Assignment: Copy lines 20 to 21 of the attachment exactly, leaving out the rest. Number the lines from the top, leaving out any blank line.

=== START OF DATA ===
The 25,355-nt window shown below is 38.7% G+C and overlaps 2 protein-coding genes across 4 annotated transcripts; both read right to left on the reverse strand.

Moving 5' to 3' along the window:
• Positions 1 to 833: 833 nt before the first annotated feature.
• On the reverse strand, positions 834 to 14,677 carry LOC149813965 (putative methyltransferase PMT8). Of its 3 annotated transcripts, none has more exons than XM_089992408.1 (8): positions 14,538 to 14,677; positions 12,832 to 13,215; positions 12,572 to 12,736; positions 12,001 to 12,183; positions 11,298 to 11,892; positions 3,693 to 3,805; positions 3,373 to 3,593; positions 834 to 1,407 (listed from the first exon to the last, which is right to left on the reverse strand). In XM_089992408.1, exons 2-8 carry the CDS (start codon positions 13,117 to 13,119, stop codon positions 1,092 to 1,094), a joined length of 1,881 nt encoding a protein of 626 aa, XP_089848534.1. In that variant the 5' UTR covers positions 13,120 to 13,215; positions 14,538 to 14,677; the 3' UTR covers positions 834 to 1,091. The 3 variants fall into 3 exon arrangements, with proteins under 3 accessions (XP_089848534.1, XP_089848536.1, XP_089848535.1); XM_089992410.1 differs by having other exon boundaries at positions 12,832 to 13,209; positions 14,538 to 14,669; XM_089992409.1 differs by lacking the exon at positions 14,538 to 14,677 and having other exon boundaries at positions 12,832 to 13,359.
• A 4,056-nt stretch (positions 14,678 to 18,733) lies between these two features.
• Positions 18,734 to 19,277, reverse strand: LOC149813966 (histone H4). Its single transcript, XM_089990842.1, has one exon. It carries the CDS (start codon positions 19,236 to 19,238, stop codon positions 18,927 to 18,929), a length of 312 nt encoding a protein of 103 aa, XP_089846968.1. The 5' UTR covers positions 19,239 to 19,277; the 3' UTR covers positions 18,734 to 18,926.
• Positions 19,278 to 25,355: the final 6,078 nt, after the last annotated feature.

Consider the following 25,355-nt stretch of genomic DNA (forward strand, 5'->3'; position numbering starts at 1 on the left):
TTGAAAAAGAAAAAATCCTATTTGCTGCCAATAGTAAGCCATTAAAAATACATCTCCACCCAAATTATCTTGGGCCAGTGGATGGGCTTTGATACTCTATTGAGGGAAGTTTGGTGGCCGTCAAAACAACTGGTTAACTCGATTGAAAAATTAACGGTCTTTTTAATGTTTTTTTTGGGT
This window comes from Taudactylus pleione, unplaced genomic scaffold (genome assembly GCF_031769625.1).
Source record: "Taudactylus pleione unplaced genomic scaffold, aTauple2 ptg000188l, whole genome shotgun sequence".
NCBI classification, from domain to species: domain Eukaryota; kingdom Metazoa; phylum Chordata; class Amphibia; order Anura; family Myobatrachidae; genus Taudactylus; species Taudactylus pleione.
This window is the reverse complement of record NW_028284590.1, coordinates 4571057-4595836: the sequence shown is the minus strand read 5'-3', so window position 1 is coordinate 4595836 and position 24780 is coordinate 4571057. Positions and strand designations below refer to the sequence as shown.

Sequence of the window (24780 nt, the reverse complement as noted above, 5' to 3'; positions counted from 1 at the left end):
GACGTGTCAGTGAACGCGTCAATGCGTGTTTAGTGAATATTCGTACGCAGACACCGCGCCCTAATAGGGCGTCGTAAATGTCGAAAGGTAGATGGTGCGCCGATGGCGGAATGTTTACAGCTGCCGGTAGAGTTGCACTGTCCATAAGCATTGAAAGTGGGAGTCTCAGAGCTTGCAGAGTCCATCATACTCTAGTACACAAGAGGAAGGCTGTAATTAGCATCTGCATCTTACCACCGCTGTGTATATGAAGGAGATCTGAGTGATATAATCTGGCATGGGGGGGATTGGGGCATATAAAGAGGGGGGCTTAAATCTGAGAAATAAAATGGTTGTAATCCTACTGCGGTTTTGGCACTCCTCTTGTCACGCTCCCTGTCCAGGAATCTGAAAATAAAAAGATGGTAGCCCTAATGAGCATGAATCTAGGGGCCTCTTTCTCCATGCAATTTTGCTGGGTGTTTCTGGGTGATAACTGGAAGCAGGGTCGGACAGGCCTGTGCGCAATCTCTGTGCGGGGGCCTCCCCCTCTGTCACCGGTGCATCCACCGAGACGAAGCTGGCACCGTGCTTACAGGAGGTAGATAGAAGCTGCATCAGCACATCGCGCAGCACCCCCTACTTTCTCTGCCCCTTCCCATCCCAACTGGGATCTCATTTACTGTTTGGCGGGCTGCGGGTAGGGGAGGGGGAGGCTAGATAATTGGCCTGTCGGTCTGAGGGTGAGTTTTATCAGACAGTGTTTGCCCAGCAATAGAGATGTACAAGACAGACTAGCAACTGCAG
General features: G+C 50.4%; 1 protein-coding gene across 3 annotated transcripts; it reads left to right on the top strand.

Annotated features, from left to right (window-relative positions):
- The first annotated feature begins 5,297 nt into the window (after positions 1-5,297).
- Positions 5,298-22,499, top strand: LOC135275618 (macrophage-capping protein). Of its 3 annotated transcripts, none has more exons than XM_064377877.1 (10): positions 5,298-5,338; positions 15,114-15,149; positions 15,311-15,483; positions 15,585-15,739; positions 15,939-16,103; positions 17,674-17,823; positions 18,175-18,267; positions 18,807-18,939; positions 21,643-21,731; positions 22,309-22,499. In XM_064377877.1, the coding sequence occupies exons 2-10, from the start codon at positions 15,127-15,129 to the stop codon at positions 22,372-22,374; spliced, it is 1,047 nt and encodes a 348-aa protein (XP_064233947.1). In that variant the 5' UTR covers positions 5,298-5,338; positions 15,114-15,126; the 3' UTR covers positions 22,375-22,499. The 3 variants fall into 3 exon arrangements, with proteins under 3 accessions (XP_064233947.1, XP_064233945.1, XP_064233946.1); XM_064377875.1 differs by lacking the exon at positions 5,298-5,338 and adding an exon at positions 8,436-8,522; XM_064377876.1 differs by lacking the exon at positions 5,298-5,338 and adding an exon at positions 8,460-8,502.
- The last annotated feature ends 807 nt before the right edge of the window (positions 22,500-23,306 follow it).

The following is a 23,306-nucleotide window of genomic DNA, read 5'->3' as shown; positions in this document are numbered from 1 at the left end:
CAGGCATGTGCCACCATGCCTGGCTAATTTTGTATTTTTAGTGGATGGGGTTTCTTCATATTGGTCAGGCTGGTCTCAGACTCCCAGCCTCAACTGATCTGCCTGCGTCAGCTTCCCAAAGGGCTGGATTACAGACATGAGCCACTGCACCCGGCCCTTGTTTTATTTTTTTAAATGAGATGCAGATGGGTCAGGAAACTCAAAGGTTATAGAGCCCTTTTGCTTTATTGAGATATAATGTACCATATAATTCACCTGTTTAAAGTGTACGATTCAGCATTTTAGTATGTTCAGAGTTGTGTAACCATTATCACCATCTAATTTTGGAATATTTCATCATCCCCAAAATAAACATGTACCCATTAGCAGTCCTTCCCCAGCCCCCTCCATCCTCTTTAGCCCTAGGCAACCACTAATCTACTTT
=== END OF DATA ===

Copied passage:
- The last annotated feature ends 807 nt before the right edge of the window (positions 22,500-23,306 follow it).

The following is a 23,306-nucleotide window of genomic DNA, read 5'->3' as shown; positions in this document are numbered from 1 at the left end: